In the United States, findings from dissertations examining transitions into diploma programs offer important insights. Shultz (1992) noted that the actual process of identifying with the Registered Nurse role did not occur until Post LPN students returned to the work setting. Claywell (2003a) identified that LPN’s felt negative peer pressure or sabotage from co-workers and they were shocked by the magnitude of nursing school work. Similarly, Brown (2005) suggested that students began their studies, which were online, with some unrealistic expectations regarding the program’s rigor and flexibility. Anecdotally, Ramsey, Merriman, Blowers, Grooms and Sullivan (2004) stated that regularly scheduled role transition seminars were needed in their LPN to RN program and that early identification of students at academic risk was important. Texts are available for facilitating these kinds of seminars (Claywell, 2003b; Duncan & DePew, 2005; Ham, 2001; Harrington & Terry, 2003).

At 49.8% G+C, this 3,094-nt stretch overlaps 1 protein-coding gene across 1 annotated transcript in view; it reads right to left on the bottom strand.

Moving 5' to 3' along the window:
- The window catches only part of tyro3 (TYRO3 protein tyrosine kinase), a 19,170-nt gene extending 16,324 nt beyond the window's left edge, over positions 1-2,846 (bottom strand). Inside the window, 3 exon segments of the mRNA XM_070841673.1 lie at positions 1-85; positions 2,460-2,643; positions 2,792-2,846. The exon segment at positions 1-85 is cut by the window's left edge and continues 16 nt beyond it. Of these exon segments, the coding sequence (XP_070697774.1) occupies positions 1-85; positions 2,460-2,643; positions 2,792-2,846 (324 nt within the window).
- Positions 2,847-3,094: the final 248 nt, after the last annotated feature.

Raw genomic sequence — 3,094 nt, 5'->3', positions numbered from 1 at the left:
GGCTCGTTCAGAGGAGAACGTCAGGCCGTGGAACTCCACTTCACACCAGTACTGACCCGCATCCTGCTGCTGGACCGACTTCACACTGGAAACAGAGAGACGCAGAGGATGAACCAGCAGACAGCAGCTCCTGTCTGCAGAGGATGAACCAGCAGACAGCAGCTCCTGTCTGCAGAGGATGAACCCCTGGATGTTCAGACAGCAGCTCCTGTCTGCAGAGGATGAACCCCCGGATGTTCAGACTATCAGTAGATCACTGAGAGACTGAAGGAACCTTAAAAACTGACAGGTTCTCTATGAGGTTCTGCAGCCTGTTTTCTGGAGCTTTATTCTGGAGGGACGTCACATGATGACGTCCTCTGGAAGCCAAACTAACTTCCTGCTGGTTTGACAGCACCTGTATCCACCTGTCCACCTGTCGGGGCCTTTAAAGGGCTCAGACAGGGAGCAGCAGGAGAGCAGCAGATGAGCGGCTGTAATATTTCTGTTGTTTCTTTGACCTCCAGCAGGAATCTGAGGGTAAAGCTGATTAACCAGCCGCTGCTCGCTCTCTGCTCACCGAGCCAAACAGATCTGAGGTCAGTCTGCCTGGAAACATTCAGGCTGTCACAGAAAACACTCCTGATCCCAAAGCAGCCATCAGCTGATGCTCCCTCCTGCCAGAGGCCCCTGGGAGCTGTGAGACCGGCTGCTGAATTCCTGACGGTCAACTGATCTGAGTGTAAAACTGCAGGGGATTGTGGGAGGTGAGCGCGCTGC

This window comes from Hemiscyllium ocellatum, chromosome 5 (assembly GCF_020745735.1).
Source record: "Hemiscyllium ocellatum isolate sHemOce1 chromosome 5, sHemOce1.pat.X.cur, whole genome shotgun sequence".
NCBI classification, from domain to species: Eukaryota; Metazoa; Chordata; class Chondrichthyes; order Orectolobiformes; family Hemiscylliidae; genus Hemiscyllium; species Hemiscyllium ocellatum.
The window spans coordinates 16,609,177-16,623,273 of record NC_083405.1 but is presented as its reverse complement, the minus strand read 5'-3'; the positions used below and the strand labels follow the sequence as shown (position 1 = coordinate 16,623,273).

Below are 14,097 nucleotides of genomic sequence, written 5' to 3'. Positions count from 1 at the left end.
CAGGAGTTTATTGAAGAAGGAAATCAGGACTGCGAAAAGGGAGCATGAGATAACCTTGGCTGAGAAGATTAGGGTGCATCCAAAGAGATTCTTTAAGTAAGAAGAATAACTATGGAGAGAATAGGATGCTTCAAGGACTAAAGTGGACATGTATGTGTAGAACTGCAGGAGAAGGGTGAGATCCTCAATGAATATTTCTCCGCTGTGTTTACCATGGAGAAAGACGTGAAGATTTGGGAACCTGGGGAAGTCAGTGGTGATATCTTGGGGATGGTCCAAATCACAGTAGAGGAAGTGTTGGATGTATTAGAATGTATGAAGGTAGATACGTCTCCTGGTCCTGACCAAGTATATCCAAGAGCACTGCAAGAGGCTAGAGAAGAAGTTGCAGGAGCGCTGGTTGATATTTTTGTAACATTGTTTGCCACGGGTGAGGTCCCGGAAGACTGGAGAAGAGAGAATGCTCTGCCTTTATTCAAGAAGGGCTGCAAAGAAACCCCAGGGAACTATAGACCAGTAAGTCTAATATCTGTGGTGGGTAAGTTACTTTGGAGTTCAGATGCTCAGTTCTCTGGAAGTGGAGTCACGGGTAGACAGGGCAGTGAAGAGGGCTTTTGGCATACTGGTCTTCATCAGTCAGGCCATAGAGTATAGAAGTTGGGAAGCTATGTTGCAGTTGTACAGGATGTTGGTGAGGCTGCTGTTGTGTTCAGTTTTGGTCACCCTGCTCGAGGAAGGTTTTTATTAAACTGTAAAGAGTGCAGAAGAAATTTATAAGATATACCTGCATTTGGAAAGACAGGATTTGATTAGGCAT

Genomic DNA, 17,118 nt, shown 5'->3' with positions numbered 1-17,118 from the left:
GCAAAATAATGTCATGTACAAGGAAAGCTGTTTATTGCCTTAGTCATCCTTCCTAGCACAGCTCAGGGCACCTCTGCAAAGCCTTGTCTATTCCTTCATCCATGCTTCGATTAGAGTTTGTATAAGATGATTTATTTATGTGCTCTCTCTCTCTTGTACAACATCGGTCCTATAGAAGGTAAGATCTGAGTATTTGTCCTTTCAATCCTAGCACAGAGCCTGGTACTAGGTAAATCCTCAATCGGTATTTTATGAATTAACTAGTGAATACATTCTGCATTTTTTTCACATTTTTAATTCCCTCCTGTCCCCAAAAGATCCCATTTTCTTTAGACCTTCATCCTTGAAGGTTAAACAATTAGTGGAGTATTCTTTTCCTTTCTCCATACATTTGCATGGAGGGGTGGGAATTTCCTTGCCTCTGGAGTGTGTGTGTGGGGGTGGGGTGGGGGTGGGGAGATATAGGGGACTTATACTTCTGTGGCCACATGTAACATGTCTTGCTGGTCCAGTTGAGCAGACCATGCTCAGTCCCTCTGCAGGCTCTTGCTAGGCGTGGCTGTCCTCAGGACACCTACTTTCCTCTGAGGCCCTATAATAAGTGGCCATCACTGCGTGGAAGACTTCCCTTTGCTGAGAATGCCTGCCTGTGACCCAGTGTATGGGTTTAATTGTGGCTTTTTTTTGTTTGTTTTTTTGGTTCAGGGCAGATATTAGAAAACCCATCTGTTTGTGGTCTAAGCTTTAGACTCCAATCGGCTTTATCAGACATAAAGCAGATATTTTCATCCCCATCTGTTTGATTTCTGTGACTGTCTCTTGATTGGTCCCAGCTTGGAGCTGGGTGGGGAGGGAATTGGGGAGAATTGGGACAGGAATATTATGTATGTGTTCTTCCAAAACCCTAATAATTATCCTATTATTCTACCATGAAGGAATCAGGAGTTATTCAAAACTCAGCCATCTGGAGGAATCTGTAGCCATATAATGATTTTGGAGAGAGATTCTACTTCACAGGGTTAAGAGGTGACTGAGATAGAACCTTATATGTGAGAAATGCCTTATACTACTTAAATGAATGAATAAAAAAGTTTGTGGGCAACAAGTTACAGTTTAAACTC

In Australia, studies examining enrolled nurses (EN’s), who work in a similar capacity to LPN’s, sketches in additional information about transitioning into diploma programs. Kilstof and Rochester (2004) concluded that the transition experience was stressful and that the working role of the RN was more complex, broad, and mentally and physically trying than students expected. Rapley, Nathan and Davidson (2006) emphasized that it was the initial time of transitioning to student status that was especially stressful, and that arranging employment leaves and travel away from home to complete practicums was problematic.